Giuseppe TARTINI (1692-1770)
30 Sonate piccole, Nos. 1-6 (c.1750-70) [59:20]
Peter Sheppard Skærved (violin)
rec. January 2011, St. John the Baptist, Aldbury, Hertfordshire
TOCCATA TOCC 0146 [59:20]
It’s salutary to be reminded that Tartini’s Sonate piccole form part of ‘one of the largest integrated sets of sonatas for any instrument’. Though he’s popularly associated with the Devil’s Trill, and nocturnal dreams of hyper-virtuosity, Tartini was also very much the theoretician, and his investigations into the harmonic and mathematical structures of music are important pieces of investigative scholarship.
He worked on the Sonate piccole for many years and they are predicated on ‘nature imitation’ with true bass implications but without the necessity for a written bass. Peter Sheppard-Skærved’s own critical edition will be forthcoming soon – there is none other, apparently - and it will be based on the manuscript held in the library of the Basilica of S. Antonio in Padua. In his view there are 30 sonatas in Tartini’s hand, not the previously estimated 26 and I assume that all will be made available by Toccata.
The intrepid soloist also notes that he has gone for a close-up recording quality, the better to heighten the dramatic harmonics and other effects that Tartini envisaged. Sonatas 1 to 6 are full of many dramatic and expressive movements. These range from the fanfare overture of No.1 with echo effects, through its Allegro, which originally served as a finale, but is actually followed by a Gigue. Tartini’s ability to explore remarkably forlorn harmonies is amply audible in the Siciliana of No.2 which is followed by a more military Allegro and a finale that is amply ‘affetuoso’ which, though slow, bristles with technical demands. Tartini is effective at calls to arms in these sonatas, as he also is when laying out the music’s more interior landscape – of which the opening of No.4 is an obvious case in point. The singing cantabile invocations prefigure the elegant line of the French school yet to come, a line that ran from Tartini to Kreutzer, Rode and Baillot.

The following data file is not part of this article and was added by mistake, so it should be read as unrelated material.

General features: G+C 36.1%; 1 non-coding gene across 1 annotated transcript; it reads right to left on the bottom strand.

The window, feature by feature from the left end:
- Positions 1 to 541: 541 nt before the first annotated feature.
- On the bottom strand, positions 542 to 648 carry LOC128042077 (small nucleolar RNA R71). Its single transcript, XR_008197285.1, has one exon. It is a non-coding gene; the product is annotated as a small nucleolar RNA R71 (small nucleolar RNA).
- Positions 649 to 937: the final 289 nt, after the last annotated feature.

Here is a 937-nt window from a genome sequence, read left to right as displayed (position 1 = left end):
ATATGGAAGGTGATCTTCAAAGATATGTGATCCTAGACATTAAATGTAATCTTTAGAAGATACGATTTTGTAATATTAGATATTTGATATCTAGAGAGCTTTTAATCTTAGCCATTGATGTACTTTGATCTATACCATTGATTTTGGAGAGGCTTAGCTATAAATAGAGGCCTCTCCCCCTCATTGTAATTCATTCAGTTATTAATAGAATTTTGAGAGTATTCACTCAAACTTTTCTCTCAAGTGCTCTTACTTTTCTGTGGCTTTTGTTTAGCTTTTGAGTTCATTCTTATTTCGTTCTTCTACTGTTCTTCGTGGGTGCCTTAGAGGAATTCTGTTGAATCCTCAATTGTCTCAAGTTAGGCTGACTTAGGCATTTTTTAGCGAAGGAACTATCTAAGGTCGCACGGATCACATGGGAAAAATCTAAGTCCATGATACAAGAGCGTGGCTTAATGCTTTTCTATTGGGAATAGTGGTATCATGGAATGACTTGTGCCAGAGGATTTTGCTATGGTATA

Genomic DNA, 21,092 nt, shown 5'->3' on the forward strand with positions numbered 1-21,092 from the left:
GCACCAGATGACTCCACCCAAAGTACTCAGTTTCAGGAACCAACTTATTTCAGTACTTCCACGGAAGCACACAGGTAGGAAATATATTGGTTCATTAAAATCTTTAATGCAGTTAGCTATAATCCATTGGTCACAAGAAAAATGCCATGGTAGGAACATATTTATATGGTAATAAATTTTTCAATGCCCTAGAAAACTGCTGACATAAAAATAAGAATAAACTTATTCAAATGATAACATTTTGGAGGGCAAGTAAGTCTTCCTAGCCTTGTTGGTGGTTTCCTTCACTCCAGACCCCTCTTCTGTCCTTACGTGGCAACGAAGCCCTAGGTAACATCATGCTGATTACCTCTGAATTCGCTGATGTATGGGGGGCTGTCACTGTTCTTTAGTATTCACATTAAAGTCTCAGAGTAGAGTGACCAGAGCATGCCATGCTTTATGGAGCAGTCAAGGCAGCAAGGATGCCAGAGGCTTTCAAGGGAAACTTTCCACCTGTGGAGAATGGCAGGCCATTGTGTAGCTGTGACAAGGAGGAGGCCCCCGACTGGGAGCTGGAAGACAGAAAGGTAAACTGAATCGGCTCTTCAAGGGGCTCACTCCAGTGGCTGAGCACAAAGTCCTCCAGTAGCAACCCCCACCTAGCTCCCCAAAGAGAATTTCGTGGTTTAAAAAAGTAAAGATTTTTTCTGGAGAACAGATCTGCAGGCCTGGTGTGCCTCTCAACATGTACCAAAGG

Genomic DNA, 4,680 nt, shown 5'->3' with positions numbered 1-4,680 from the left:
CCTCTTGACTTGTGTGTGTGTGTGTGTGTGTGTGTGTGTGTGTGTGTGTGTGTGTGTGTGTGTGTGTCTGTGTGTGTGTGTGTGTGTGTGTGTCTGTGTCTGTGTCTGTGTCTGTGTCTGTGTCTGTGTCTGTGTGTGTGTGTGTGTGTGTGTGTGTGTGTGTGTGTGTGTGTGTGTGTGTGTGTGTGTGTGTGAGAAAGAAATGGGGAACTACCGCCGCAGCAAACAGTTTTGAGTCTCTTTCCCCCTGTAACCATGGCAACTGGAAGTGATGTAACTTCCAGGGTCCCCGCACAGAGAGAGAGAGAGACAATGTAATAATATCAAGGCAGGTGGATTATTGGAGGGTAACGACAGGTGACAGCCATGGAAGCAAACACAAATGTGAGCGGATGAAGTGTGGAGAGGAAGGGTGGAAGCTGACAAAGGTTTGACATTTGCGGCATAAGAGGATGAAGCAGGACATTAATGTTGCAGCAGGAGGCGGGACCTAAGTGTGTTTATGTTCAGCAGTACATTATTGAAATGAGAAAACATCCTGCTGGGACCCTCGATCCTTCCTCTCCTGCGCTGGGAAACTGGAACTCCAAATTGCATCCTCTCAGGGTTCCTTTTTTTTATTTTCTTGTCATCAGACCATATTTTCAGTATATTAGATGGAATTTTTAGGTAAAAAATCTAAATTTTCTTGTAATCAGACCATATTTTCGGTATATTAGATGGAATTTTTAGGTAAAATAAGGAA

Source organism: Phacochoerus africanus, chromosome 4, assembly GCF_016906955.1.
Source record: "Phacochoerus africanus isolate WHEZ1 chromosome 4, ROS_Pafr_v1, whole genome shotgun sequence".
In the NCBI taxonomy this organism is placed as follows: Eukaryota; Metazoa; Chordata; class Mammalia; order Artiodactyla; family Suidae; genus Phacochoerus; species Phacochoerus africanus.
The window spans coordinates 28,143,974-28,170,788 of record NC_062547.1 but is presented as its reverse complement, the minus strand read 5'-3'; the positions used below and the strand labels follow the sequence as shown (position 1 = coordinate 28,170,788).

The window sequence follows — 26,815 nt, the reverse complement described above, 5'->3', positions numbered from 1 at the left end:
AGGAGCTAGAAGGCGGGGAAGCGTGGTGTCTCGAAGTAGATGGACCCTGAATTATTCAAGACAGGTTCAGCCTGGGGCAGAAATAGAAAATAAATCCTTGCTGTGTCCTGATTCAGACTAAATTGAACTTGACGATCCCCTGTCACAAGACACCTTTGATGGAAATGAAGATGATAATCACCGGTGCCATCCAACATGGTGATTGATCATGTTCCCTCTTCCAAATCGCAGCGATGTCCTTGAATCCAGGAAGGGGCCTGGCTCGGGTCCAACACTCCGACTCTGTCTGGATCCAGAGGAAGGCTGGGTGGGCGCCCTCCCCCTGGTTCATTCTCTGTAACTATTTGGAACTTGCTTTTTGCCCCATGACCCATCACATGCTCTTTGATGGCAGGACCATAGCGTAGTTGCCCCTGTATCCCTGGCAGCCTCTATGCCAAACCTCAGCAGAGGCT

Tartini is certainly capable of springing a surprise. Noteworthy amongst these surprises is the unadorned simplicity of the quiet Grave from the fourth sonata, which contrasts with the surrounding movements which extol the virtues of folklore in their dialogues. The second movement of No.5 explores the communicative wit of which Tartini was a master as well as, more specifically, the birdsong that animates some of the sonatas. The following Allegro assai is a triumph of the songster’s art, sounding like a mid-eighteenth century children’s song. Throughout these sonatas, indeed, effect and affect go hand in hand.
The main question in terms of the recording is the sound. This, as suggested, is very close and resinous. It’s what the soloist hopes is a true ‘Tartini’ sound. Some will find it just too abrasive but I certainly found it exciting, indeed at points combative.
Communicative wit and birdsong.